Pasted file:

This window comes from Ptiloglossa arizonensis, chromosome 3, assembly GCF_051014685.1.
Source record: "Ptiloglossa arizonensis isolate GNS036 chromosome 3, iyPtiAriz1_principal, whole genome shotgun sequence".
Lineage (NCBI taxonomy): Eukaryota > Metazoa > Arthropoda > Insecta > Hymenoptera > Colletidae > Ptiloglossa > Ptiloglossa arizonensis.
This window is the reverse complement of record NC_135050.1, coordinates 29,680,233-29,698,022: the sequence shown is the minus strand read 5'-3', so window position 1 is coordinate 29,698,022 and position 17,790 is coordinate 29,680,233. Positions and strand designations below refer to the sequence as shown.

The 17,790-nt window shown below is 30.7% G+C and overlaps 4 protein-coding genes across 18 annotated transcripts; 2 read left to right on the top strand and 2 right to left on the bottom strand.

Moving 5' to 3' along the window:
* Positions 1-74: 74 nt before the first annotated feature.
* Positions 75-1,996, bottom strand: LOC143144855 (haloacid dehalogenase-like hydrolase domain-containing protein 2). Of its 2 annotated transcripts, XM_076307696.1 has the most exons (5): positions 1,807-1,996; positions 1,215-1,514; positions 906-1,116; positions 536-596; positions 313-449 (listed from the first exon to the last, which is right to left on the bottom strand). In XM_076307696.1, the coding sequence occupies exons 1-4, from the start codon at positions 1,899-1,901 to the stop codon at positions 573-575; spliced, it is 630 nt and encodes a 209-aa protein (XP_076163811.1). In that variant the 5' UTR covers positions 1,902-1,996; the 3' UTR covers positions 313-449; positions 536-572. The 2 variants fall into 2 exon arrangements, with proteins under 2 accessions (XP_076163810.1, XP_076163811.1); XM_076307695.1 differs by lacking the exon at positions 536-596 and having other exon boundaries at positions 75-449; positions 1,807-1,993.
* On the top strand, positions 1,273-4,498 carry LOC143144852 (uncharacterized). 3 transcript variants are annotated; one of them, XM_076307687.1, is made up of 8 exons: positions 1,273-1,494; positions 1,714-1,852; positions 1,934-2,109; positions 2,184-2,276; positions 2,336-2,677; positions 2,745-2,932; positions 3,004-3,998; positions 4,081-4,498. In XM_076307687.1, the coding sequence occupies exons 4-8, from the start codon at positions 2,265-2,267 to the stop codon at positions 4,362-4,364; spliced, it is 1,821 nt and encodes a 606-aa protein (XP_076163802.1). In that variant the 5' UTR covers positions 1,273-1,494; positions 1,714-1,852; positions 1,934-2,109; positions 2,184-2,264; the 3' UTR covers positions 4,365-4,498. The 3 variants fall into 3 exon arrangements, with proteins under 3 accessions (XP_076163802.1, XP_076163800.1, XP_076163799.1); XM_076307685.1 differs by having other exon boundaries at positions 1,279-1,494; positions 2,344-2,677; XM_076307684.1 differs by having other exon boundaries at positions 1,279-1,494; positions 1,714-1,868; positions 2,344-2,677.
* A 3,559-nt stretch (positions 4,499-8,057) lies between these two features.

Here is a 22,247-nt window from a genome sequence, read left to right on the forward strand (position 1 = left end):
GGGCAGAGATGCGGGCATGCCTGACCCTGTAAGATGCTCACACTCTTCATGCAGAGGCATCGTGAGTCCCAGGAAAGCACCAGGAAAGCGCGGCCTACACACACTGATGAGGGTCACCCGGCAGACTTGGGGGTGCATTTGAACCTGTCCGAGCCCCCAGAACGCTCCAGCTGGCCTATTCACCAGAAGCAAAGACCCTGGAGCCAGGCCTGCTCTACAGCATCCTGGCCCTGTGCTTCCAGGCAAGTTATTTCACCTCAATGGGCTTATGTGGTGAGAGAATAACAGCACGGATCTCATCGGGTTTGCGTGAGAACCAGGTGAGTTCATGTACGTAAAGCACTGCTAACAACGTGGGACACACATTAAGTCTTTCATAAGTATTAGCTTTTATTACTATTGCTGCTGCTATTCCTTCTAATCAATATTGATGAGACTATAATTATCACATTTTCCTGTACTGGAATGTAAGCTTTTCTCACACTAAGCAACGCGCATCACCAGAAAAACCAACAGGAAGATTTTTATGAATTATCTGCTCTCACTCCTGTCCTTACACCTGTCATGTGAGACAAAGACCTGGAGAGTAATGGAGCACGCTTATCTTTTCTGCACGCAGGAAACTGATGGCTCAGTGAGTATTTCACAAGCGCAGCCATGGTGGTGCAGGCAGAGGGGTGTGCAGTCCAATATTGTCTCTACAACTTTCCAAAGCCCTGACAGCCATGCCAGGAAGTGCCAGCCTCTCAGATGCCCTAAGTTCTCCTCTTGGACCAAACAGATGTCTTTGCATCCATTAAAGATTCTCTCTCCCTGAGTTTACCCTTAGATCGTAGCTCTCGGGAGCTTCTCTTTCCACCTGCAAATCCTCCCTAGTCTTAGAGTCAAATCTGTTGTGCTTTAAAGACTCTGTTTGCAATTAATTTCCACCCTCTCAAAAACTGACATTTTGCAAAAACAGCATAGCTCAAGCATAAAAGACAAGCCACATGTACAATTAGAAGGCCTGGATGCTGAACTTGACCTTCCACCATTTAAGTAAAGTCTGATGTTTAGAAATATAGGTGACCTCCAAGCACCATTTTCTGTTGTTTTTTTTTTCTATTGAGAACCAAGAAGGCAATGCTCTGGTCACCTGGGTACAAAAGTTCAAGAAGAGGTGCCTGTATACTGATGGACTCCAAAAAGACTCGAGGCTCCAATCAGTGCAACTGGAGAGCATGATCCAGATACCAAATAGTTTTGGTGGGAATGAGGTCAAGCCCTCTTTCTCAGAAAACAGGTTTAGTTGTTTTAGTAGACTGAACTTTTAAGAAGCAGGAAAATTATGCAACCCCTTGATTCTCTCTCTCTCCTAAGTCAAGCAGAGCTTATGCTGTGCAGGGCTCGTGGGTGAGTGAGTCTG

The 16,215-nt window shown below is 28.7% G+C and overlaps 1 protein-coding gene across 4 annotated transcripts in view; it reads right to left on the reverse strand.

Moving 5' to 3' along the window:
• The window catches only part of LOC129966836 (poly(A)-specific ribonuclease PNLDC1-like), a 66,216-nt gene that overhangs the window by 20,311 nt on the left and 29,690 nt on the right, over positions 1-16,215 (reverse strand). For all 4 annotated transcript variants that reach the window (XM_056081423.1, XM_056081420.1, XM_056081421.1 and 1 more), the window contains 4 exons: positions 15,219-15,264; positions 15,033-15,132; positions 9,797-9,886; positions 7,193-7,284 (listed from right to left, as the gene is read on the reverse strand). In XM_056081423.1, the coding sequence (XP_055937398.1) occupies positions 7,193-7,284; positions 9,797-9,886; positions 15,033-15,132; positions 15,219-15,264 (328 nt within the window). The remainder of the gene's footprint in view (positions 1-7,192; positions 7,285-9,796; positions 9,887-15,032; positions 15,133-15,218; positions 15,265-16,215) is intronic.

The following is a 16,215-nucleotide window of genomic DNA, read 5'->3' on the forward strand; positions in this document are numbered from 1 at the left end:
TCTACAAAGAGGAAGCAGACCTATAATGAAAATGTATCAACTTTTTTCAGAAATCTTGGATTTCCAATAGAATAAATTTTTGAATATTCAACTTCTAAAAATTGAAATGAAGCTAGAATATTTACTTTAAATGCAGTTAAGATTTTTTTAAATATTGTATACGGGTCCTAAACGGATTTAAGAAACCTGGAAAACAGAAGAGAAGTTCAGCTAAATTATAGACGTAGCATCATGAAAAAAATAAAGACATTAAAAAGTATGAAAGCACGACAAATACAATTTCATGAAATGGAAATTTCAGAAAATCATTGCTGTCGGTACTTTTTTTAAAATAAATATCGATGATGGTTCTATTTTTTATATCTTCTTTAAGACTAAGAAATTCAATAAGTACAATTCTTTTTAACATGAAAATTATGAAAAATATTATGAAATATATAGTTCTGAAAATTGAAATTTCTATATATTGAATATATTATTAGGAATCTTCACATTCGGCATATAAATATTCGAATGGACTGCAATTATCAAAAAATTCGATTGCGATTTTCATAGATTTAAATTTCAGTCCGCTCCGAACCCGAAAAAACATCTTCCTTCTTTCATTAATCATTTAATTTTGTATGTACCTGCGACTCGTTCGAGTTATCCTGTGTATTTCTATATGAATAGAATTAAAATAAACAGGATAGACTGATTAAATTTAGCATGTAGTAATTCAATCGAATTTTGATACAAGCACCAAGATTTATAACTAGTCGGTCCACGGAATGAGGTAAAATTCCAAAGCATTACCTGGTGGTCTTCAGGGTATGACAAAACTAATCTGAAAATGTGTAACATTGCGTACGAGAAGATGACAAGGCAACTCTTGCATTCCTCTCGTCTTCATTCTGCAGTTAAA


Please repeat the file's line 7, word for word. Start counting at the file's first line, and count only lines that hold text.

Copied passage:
* Positions 1-74: 74 nt before the first annotated feature.